But baked into our cultural consciousness is an assumption that female fertility is an inconvenience to be managed, delayed, and planned away until one can accomplish all the other good things—a post-grad degree, the corner office, the world travel. “Trapping” a sexual partner with a baby “isn’t fair.” The biological clock that many women notice (and some people don’t quite appreciate) has become a plotline in sitcoms and a punchline in everyday life. Even a large and lucrative fertility industry can’t obscure the reality that parenthood is more than a choice. It is a miraculous gift.
Parenthood: A long term investment.
Parenthood is a gift and an opportunity because children, themselves, are valuable. It seems odd to state something so basic, but plenty of modern Westerners aren’t quite sure. In April, 2021, Vogue magazine in England tackled the question, “Is Having A Baby In 2021 Pure Environmental Vandalism?” The author wondered aloud if it were “…possible to live an ecologically responsible life while adding yet another person to our overstretched planet?”
The author doesn’t land in an entirely anti-natal place as other environmentalists. However, she acknowledges, with more than a hint of guilt, that since people will [likely always] continue to have babies, “…it is a question of how we raise those babies, of learning to live within our environmental means, of turning away from the fever of consumerism…” As a mom to an infant and a toddler, I can’t argue: children do take a lot of energy and resources. It’s easy to start resenting these tiny humans for their perpetual consumption—of financial, emotional, and natural resources. By all means, keep your baby gift registry small, use cloth diapers, and dress your children in second hand clothes. But do these creatures deserve to be viewed simply in terms of the resources they consume?
Children of Men shows us a world where they’re entirely missing. One would imagine, in that scenario, global warming would slow, air pollution ease, and fewer plastics would fill the oceans. But it’s a world without new people, where the animals and weeds have already begun to reclaim the roads, churches, and other spaces and edges of civilization. Because of the missing people, it’s a world destitute of hope. Humans—even the tiniest and least productive among us —have value. You quickly realize that when they’re gone.
Parenthood: Not just for Parents.
As a new parent, I’ve begun to notice a variety of different ways modern society expects or encourages parents to outsource their roles… as parents.
It was only about a day and a half after I gave birth to my daughter when I sat cross-legged and fragile on the hospital bed scrolling through Facebook. I noticed a male friend announcing that he and his husband were celebrating a breakthrough in their surrogacy journey. The egg donor’s “retrieval procedure” had procured 20 eggs; they were one step closer to fatherhood. The congratulations poured in. But I sat there, a bit numb. (Physically and mentally. Childbirth isn’t for wimps, my friends.)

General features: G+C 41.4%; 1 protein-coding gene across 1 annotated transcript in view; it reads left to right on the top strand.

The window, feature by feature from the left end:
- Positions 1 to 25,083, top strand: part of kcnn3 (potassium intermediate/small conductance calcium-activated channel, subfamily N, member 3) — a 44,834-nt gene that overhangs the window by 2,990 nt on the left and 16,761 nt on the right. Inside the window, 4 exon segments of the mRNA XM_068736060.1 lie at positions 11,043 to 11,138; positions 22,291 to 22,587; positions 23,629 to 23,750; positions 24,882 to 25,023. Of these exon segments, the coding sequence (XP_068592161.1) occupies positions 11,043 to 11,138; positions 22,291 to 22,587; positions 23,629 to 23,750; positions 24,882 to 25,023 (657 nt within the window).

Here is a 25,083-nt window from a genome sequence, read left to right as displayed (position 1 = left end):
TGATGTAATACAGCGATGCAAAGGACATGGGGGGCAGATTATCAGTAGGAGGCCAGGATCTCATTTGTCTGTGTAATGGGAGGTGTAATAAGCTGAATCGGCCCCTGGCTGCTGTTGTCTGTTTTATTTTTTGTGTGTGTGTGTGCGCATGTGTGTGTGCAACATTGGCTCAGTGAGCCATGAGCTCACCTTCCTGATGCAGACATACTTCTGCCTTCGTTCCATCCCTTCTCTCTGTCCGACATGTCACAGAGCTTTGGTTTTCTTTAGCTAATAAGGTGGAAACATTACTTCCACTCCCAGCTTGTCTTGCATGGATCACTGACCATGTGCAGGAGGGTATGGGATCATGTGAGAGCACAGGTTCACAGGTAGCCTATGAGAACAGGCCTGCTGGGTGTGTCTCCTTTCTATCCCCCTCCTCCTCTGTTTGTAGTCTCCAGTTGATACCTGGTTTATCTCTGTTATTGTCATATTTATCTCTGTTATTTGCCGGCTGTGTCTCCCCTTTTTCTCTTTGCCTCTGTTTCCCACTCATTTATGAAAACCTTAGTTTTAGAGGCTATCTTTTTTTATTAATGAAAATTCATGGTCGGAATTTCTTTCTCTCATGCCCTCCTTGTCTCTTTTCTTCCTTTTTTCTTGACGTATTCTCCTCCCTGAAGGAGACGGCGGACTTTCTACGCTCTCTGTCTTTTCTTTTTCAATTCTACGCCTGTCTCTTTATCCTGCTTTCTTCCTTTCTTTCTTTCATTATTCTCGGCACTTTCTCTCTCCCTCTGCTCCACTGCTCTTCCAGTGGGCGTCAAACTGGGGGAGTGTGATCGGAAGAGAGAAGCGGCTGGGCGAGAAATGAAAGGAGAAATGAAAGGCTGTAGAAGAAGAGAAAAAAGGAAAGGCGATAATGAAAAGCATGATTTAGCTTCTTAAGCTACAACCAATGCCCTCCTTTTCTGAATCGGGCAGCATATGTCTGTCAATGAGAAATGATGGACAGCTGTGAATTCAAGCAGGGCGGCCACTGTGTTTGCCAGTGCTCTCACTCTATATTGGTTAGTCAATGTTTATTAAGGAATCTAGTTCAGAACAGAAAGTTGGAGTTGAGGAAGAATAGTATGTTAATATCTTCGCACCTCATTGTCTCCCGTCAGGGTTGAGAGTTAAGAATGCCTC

I chose not to comment; I knew I didn’t have the emotional bandwidth to be as tactful as I wished. I wasn’t ready to be unfairly called a homophobe. I didn’t feel fear, just grief, thinking about the many ways these little children (if, indeed, they were created) would be torn away from their mother(s)—the woman who gave her genetic material, the woman who put her body through the agonies of pregnancy and childbirth. The mother who wouldn’t nurse, cuddle, or nurture the child she had just gestated. This child (or children) who would know the love of two men but miss out on having a mother.
In the wake of the Supreme Court’s Obergefell v. Hodges decision, legal experts note that the new definition of family has increased the state’s power over children and “expand[ed] the power of courts in unprecedented ways.” But the state isn’t simply expanding its role in complex custody cases or delineating which nonparents have the right to get their names on a child’s birth certificate.
Democrats in Congress and the White House are seeking to expand government intervention into the roles traditionally resolved for parents and private entities by allocating billions of dollars for universal, subsidized childcare and preschool. Then there are the debates that have erupted in school board meetings across the country and the rather telling admission by a certain former candidate for governor who “…[doesn’t] think parents should be telling schools what they should teach.”
James’s novel doesn’t tackle these “culture war” sorts of issues, but her dialogue does acknowledge that there can be vibrant disagreement over who’s in charge of the children. To whom do these little beings belong? As Julian and her associates try to decide where the child should be born, they debate whether the child most belongs to England, mankind, God, her mother, or herself.
Of course, the question is especially fraught in James’ world where infertility has knocked out human reproduction for the past 25 years. But versions of this question will continue in our own world. Like any good novel, Children of Men entertains and enlightens. It provokes thought without being preachy. If you haven’t read it, I recommend you do, while it still reads like the futuristic dystopian novel it’s meant to be.
In a dozen different ways, the COVID-19 pandemic has damaged the contours and disrupted the commitments of our everyday lives. But, even for those who haven’t lost a loved one, the pandemic has challenged us to reexamine our priorities and lean into the most local problems, solutions, and opportunities.
I didn’t intend to welcome two children into an era marked by so much bleakness and turmoil. But, with James’s help, I’ve remembered that there is no project more local, no gift more world-changing, than the calling of parenthood. And so, to borrow inspiration from an Old Testament prophet during dystopian times of his own, “Do not despise these small beginnings, for the Lord rejoices to see the work begin…”